So when we regret having married X instead of Y, or regret making a living doing X instead of Y, or regret having done X today instead of Y, are there similarly multiple emotions at work that we lump together as ‘regret’? These cases pre-suppose that we are unhappy, intellectually or emotionally, with the road we did take, which allows us to imagine a better alternative from a better decision. So we are already dealing with two emotions, grief over the consequences of the decision we did take, and regret for what we imagine might have been (grass being always greener, etc.) the consequences of the decision we did not take. The harder we judge ourselves, and the more idealistic we are by nature, the deeper the latter emotion will be.

To what purpose? The unhappiness, the grief over our current state is probably designed to be motivational. If the doe is instinctively dissatisfied with the stag she’s with, because of his inability to provide what she thinks she should expect from the relationship, she is motivated to leave and find another mate, especially if there’s one handy so she can imagine the possibilities, and presumably her subsequent action will result in healthier and longer-living progeny. If the doe and stag find their current grazing area unsatisfactory, they are likewise motivated to find and move to a better place, ‘make their living differently’, with improved Darwinian consequences.

And what’s the purpose of the regret for the road not taken? Assume for a moment it is too late to choose Y instead of X . The alternative stag has long since picked another mate and moved away, the other grazing area long since been taken over by other herds. Is the lingering regret merely an emotional or intellectual artifact of imagining what ‘might have been’, when it was still ‘what might be’? The imagining of what might be is clearly instructional, it has learning value and thus Darwinian advantage. But if it’s too late, why do we regret what might have been? Here’s Eliot’s answer (yes, I’m quoting Burnt Norton again):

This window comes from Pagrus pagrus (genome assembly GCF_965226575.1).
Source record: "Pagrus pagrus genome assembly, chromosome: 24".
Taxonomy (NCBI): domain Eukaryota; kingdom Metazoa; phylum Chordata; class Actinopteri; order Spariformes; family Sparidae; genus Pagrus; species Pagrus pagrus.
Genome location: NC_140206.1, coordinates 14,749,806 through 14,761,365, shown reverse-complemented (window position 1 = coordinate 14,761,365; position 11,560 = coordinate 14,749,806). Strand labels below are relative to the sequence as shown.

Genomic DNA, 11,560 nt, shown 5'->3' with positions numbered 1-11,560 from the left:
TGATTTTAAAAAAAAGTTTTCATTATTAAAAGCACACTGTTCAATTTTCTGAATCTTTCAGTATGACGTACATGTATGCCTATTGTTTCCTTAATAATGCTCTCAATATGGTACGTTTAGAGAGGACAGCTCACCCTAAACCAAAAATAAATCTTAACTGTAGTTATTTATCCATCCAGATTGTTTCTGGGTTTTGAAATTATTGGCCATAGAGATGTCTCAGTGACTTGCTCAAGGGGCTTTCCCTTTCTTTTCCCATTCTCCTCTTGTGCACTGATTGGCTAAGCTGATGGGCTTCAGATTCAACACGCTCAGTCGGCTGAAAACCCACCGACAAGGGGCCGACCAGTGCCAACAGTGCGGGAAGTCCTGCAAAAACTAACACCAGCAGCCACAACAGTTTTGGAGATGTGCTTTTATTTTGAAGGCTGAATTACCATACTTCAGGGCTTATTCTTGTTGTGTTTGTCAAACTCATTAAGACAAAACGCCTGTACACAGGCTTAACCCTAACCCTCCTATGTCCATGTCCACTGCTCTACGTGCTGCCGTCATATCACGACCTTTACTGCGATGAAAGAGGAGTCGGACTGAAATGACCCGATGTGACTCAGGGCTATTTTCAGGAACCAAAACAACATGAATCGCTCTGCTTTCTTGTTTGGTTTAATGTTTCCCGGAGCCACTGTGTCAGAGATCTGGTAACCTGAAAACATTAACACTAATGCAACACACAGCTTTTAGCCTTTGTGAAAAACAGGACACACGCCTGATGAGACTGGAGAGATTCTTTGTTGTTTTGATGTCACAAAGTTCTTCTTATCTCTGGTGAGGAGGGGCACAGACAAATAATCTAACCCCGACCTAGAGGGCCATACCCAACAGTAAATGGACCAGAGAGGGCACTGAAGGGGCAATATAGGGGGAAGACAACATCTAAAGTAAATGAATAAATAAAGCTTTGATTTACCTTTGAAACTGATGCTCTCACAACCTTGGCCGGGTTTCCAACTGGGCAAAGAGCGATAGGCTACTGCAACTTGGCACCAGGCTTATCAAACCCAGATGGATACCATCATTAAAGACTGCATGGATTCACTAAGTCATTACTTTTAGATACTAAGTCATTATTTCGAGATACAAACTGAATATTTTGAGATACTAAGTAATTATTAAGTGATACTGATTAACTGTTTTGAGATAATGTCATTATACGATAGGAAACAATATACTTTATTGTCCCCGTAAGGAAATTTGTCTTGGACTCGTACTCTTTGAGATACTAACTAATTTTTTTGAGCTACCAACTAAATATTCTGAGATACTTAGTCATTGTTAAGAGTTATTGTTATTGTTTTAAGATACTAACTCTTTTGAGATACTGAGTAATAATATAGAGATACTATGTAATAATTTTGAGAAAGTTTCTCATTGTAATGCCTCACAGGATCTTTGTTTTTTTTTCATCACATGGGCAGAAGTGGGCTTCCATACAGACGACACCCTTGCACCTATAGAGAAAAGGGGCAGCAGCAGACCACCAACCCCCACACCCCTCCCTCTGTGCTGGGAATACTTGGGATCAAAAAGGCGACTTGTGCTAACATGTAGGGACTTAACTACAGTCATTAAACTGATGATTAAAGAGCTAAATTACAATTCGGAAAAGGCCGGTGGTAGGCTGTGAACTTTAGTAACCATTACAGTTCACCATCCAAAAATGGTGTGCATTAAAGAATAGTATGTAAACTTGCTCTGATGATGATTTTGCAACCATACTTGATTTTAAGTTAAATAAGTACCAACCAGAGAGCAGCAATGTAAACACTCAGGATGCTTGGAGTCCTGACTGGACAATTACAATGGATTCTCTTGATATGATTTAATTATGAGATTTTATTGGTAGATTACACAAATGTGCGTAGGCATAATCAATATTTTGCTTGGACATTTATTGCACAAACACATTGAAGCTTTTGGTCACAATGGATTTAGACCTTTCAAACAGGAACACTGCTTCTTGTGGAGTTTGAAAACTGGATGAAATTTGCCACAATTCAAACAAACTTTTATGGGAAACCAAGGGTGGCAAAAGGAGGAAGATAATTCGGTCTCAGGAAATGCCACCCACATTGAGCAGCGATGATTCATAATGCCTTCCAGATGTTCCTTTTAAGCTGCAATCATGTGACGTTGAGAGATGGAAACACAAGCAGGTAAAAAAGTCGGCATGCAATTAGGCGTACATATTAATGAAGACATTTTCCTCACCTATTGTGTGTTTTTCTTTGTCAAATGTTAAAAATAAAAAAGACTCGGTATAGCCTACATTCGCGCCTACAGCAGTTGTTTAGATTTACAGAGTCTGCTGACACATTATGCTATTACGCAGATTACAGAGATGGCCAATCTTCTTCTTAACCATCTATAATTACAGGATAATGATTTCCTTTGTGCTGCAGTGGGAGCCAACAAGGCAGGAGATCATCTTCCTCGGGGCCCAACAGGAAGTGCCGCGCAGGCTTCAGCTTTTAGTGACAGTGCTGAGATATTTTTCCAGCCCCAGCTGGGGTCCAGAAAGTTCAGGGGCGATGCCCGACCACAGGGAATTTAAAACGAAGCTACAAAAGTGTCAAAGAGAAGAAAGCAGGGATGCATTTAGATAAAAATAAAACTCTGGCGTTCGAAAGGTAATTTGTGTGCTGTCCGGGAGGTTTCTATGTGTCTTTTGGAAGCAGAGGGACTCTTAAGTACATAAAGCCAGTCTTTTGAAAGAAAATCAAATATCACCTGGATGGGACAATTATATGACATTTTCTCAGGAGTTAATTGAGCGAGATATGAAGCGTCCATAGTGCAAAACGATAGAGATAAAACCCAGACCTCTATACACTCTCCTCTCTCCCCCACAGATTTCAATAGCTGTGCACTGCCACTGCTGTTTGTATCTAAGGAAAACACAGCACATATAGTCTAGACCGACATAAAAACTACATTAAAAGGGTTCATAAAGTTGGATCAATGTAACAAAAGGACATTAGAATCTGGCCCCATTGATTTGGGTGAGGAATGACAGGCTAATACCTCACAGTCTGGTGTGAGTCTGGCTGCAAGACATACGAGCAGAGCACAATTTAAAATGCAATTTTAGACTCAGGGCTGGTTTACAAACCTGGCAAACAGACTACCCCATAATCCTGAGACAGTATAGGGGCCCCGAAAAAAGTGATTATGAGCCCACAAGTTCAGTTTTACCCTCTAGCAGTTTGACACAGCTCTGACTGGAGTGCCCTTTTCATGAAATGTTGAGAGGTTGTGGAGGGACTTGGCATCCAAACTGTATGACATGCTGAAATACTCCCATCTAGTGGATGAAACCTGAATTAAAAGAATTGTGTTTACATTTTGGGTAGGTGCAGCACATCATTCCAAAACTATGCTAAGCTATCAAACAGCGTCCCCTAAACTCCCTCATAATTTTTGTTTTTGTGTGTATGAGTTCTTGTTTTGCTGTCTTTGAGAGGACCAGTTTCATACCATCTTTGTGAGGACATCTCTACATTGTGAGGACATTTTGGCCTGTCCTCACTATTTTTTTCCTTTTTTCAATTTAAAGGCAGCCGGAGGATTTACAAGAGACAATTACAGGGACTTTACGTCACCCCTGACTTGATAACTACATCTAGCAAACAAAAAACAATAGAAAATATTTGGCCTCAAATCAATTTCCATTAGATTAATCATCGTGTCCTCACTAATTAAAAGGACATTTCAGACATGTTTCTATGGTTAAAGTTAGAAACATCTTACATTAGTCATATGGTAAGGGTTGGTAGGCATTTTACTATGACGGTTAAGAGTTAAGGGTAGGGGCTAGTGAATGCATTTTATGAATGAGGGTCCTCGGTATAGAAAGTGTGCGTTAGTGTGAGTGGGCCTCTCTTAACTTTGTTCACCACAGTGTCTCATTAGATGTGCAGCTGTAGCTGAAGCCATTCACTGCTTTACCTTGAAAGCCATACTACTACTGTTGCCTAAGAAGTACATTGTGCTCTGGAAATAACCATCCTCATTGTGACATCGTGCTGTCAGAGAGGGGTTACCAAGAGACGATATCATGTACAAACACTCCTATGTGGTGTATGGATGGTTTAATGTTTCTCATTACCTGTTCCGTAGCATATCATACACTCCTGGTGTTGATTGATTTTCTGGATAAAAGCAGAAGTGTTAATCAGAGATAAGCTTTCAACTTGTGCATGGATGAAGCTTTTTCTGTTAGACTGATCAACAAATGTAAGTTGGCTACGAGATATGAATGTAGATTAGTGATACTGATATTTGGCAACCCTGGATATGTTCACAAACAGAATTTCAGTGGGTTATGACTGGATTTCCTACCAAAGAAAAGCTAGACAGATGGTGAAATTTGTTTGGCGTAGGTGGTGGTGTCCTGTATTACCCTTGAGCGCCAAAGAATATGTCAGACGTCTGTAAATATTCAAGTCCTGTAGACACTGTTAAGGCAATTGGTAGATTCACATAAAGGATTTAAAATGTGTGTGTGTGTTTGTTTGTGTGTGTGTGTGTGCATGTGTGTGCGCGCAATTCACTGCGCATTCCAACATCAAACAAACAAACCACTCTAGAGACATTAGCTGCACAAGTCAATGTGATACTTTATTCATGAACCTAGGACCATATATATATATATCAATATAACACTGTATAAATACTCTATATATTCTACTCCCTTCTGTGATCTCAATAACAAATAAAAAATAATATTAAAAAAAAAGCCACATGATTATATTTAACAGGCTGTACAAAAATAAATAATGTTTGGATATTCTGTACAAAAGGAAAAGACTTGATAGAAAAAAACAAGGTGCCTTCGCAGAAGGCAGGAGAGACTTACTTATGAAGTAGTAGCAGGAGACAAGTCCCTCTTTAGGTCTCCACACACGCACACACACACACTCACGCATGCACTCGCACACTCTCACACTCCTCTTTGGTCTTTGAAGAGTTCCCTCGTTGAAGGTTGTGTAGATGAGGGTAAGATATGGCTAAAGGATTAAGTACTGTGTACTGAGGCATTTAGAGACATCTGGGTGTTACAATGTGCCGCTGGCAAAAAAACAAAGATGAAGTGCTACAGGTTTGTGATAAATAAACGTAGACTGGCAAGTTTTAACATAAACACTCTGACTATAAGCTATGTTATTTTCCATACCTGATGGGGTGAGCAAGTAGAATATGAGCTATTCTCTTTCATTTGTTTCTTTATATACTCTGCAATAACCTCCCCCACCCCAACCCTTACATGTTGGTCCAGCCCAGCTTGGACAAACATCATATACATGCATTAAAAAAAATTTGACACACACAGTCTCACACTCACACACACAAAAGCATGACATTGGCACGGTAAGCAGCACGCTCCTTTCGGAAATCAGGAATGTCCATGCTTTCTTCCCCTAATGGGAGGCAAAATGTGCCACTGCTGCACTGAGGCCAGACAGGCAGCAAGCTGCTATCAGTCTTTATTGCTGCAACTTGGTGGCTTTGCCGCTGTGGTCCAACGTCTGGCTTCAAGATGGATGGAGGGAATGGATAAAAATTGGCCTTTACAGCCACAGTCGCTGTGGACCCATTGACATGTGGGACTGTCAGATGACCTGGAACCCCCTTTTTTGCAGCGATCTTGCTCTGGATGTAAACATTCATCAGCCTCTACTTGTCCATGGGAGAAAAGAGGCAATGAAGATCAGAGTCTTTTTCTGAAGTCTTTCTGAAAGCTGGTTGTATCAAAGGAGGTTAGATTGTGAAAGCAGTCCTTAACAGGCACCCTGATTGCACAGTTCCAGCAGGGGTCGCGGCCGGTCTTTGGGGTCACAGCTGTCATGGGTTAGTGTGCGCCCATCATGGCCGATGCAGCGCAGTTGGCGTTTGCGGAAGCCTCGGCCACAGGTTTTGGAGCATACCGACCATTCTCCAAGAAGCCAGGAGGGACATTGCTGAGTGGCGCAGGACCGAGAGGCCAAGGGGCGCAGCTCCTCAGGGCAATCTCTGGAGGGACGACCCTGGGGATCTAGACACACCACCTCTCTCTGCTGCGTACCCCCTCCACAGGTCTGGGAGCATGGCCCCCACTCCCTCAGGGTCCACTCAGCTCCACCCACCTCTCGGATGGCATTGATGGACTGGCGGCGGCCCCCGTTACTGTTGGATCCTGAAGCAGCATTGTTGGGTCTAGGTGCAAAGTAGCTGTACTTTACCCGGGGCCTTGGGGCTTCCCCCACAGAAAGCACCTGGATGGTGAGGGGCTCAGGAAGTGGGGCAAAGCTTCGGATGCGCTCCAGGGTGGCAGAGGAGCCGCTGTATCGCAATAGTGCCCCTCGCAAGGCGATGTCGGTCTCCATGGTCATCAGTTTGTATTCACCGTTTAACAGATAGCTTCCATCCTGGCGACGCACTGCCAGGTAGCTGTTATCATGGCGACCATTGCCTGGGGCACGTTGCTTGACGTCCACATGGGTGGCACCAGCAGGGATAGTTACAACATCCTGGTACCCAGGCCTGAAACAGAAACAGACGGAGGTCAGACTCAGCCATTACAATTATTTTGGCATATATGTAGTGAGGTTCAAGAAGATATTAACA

Time present and time past Are both perhaps present in time future, And time future contained in time past. If all time is eternally present All time is unredeemable. What might have been is an abstraction Remaining a perpetual possibility Only in a world of speculation. What might have been and what has been Point to one end, which is always present. Footfalls echo in the memory Down the passage which we did not take Towards the door we never opened Into the rose-garden. My words echo Thus, in your mind. But to what purpose Disturbing the dust on a bowl of rose-leaves I do not know. Other echoes Inhabit the garden. Shall we follow? Quick, said the bird, find them, find them, Round the corner. Through the first gate, Into our first world, shall we follow The deception of the thrush? Into our first world. There they were, dignified, invisible, Moving without pressure, over the dead leaves, In the autumn heat, through the vibrant air, And the bird called, in response to The unheard music hidden in the shrubbery, And the unseen eyebeam crossed, for the roses Had the look of flowers that are looked at. There they were as our guests, accepted and accepting. So we moved, and they, in a formal pattern, Along the empty alley, into the box circle, To look down into the drained pool. Dry the pool, dry concrete, brown edged, And the pool was filled with water out of sunlight, And the lotos rose, quietly, quietly, The surface glittered out of heart of light, And they were behind us, reflected in the pool. Then a cloud passed, and the pool was empty. Go, said the bird, for the leaves were full of children, Hidden excitedly, containing laughter. Go, go, go, said the bird: human kind Cannot bear very much reality. Time past and time future What might have been and what has been Point to one end, which is always present.